A rock chamber of 50,000 cubic meter was created in central Stockholm in 2010 for the storage of cold water, with the aim to reduce the peak load on energy production. The plant has helped to reduce carbon dioxide emissions by approximately 30,000 tonnes per year.
This underground storage is a part of the district cooling network in Stockholm. The large volume of 50,000 cubic meter allows for what is known as 24-hour storage, where cooling can be topped up during the night so that it can meet day-time needs. Storing cooling over the 24-hour period is not a new technology. However, laying the whole system below ground level is unusual and makes it possible to raise the capacity of the district cooling network even in densely populated areas.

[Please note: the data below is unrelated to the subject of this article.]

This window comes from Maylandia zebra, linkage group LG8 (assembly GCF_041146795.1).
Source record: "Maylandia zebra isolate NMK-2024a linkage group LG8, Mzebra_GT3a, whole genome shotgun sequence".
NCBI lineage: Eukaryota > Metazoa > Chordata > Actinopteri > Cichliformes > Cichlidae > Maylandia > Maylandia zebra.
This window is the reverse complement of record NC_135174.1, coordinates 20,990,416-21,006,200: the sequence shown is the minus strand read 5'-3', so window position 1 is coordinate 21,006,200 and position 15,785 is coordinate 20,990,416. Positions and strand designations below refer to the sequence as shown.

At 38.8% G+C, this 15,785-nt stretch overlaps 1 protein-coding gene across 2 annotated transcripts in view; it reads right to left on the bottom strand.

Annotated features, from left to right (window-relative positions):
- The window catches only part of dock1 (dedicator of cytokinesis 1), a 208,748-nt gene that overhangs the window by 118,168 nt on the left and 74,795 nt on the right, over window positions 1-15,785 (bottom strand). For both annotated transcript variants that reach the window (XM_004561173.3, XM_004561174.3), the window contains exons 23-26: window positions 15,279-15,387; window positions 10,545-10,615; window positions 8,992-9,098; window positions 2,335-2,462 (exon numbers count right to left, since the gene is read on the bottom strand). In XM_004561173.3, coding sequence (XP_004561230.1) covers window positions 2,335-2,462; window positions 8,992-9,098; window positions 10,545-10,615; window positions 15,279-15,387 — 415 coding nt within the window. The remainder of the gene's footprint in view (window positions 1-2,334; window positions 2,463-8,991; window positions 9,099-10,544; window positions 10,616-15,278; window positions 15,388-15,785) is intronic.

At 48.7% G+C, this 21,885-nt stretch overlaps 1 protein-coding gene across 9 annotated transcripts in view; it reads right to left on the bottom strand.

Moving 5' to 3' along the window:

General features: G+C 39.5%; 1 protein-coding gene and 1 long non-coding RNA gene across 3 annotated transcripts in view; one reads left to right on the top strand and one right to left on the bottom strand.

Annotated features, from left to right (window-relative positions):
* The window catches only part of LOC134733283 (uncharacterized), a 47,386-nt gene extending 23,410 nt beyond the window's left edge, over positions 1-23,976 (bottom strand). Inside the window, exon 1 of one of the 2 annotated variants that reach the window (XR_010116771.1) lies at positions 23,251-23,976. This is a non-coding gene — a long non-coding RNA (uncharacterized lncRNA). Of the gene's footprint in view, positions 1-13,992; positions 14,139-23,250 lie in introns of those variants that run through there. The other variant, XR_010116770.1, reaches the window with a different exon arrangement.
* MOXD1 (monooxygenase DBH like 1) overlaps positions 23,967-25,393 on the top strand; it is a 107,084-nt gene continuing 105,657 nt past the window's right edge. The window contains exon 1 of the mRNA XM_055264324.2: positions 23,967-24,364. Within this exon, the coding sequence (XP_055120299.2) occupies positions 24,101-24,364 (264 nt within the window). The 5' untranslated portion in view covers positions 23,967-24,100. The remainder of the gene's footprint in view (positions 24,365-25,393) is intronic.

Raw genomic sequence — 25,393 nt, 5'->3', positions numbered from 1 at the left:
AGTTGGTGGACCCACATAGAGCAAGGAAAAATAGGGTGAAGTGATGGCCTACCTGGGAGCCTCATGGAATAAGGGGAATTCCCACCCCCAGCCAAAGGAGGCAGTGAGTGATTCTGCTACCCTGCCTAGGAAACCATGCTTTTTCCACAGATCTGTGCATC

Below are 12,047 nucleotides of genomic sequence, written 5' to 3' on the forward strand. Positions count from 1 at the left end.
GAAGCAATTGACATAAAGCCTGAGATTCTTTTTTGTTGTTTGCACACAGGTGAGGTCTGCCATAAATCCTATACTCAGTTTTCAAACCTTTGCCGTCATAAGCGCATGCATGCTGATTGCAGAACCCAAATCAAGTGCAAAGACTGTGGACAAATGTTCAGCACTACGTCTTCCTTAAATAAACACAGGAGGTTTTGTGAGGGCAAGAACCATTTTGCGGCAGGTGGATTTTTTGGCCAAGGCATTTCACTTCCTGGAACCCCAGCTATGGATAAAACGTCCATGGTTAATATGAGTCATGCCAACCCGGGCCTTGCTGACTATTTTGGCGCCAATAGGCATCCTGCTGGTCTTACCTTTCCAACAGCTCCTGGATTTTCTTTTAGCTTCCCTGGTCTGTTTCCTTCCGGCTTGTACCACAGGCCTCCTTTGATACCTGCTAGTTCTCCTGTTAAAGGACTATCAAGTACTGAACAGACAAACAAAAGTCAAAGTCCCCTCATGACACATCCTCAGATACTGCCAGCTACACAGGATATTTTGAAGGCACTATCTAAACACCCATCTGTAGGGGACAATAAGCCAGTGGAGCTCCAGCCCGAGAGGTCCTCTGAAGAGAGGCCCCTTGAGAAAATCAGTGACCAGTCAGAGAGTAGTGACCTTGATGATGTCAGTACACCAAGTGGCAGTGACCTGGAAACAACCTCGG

The project is a good example of how smart energy distribution can lead to substantial improvements in efficiency:
• Electricity consumption can be reduced by 25 GWh per year at full capacity.
• The need for conventional cooling can be reduced by around 15 MW per year at full capacity.
The rising temperatures will lead to a large demand for energy for decreasing air temperature and dehumidifying the air. District cooling can be an efficient solution to meet this demand during higher temperatures and can offer an energy-efficient and environmentally sound alternative to traditional cooling plants.